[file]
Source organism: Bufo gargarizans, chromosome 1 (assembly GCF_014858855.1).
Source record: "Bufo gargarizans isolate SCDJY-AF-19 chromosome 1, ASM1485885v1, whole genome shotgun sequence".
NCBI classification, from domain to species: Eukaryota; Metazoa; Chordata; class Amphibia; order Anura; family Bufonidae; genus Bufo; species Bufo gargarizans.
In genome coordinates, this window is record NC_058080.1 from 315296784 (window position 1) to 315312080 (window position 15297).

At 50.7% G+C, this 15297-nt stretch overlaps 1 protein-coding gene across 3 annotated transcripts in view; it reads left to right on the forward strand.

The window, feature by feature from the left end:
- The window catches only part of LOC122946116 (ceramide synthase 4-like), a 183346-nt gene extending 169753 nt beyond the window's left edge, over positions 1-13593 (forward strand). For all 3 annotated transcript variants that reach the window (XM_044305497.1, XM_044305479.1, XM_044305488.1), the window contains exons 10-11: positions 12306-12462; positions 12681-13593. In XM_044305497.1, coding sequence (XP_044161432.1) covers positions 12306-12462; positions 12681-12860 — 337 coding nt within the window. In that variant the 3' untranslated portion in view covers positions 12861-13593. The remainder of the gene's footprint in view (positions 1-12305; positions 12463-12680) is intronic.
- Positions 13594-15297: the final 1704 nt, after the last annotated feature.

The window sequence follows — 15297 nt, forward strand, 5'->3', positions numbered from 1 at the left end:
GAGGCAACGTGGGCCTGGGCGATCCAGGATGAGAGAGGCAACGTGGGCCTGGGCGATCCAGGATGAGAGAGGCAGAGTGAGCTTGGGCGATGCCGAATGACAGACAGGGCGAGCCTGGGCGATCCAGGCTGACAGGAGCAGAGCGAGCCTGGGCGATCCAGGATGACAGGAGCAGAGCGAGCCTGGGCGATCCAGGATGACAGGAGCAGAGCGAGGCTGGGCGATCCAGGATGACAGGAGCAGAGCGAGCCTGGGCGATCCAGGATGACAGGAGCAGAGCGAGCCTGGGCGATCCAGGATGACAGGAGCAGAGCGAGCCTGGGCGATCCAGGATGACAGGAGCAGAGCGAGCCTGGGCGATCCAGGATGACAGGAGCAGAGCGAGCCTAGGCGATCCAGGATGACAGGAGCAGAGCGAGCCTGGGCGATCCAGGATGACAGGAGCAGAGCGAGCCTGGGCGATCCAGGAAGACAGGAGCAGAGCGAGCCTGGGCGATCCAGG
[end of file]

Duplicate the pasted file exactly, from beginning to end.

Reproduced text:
Source organism: Bufo gargarizans, chromosome 1 (assembly GCF_014858855.1).
Source record: "Bufo gargarizans isolate SCDJY-AF-19 chromosome 1, ASM1485885v1, whole genome shotgun sequence".
NCBI classification, from domain to species: Eukaryota; Metazoa; Chordata; class Amphibia; order Anura; family Bufonidae; genus Bufo; species Bufo gargarizans.
In genome coordinates, this window is record NC_058080.1 from 315296784 (window position 1) to 315312080 (window position 15297).

At 50.7% G+C, this 15297-nt stretch overlaps 1 protein-coding gene across 3 annotated transcripts in view; it reads left to right on the forward strand.

The window, feature by feature from the left end:
- The window catches only part of LOC122946116 (ceramide synthase 4-like), a 183346-nt gene extending 169753 nt beyond the window's left edge, over positions 1-13593 (forward strand). For all 3 annotated transcript variants that reach the window (XM_044305497.1, XM_044305479.1, XM_044305488.1), the window contains exons 10-11: positions 12306-12462; positions 12681-13593. In XM_044305497.1, coding sequence (XP_044161432.1) covers positions 12306-12462; positions 12681-12860 — 337 coding nt within the window. In that variant the 3' untranslated portion in view covers positions 12861-13593. The remainder of the gene's footprint in view (positions 1-12305; positions 12463-12680) is intronic.
- Positions 13594-15297: the final 1704 nt, after the last annotated feature.

The window sequence follows — 15297 nt, forward strand, 5'->3', positions numbered from 1 at the left end:
GAGGCAACGTGGGCCTGGGCGATCCAGGATGAGAGAGGCAACGTGGGCCTGGGCGATCCAGGATGAGAGAGGCAGAGTGAGCTTGGGCGATGCCGAATGACAGACAGGGCGAGCCTGGGCGATCCAGGCTGACAGGAGCAGAGCGAGCCTGGGCGATCCAGGATGACAGGAGCAGAGCGAGCCTGGGCGATCCAGGATGACAGGAGCAGAGCGAGGCTGGGCGATCCAGGATGACAGGAGCAGAGCGAGCCTGGGCGATCCAGGATGACAGGAGCAGAGCGAGCCTGGGCGATCCAGGATGACAGGAGCAGAGCGAGCCTGGGCGATCCAGGATGACAGGAGCAGAGCGAGCCTGGGCGATCCAGGATGACAGGAGCAGAGCGAGCCTAGGCGATCCAGGATGACAGGAGCAGAGCGAGCCTGGGCGATCCAGGATGACAGGAGCAGAGCGAGCCTGGGCGATCCAGGAAGACAGGAGCAGAGCGAGCCTGGGCGATCCAGG